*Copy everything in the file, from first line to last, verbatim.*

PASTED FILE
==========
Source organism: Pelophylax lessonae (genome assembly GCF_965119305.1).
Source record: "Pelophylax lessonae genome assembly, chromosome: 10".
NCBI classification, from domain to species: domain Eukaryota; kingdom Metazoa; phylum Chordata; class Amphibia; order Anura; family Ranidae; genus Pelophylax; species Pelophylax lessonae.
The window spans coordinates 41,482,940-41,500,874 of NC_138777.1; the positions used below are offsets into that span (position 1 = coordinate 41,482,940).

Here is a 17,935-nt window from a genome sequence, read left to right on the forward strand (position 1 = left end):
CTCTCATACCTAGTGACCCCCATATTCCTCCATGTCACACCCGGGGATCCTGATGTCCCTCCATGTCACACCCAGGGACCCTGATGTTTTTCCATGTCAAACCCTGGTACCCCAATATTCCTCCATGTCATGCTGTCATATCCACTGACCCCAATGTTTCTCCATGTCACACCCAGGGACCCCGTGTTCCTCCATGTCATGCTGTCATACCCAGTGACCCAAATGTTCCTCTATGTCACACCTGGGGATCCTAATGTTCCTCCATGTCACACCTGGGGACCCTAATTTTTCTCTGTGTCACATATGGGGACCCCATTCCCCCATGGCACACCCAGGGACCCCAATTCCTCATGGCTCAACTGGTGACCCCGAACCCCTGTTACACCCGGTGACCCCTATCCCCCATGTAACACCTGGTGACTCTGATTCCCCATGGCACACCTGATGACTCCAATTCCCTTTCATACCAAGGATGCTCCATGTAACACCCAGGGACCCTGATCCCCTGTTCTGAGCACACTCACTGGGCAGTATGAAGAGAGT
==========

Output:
Source organism: Pelophylax lessonae (genome assembly GCF_965119305.1).
Source record: "Pelophylax lessonae genome assembly, chromosome: 10".
NCBI classification, from domain to species: domain Eukaryota; kingdom Metazoa; phylum Chordata; class Amphibia; order Anura; family Ranidae; genus Pelophylax; species Pelophylax lessonae.
The window spans coordinates 41,482,940-41,500,874 of NC_138777.1; the positions used below are offsets into that span (position 1 = coordinate 41,482,940).

Here is a 17,935-nt window from a genome sequence, read left to right on the forward strand (position 1 = left end):
CTCTCATACCTAGTGACCCCCATATTCCTCCATGTCACACCCGGGGATCCTGATGTCCCTCCATGTCACACCCAGGGACCCTGATGTTTTTCCATGTCAAACCCTGGTACCCCAATATTCCTCCATGTCATGCTGTCATATCCACTGACCCCAATGTTTCTCCATGTCACACCCAGGGACCCCGTGTTCCTCCATGTCATGCTGTCATACCCAGTGACCCAAATGTTCCTCTATGTCACACCTGGGGATCCTAATGTTCCTCCATGTCACACCTGGGGACCCTAATTTTTCTCTGTGTCACATATGGGGACCCCATTCCCCCATGGCACACCCAGGGACCCCAATTCCTCATGGCTCAACTGGTGACCCCGAACCCCTGTTACACCCGGTGACCCCTATCCCCCATGTAACACCTGGTGACTCTGATTCCCCATGGCACACCTGATGACTCCAATTCCCTTTCATACCAAGGATGCTCCATGTAACACCCAGGGACCCTGATCCCCTGTTCTGAGCACACTCACTGGGCAGTATGAAGAGAGT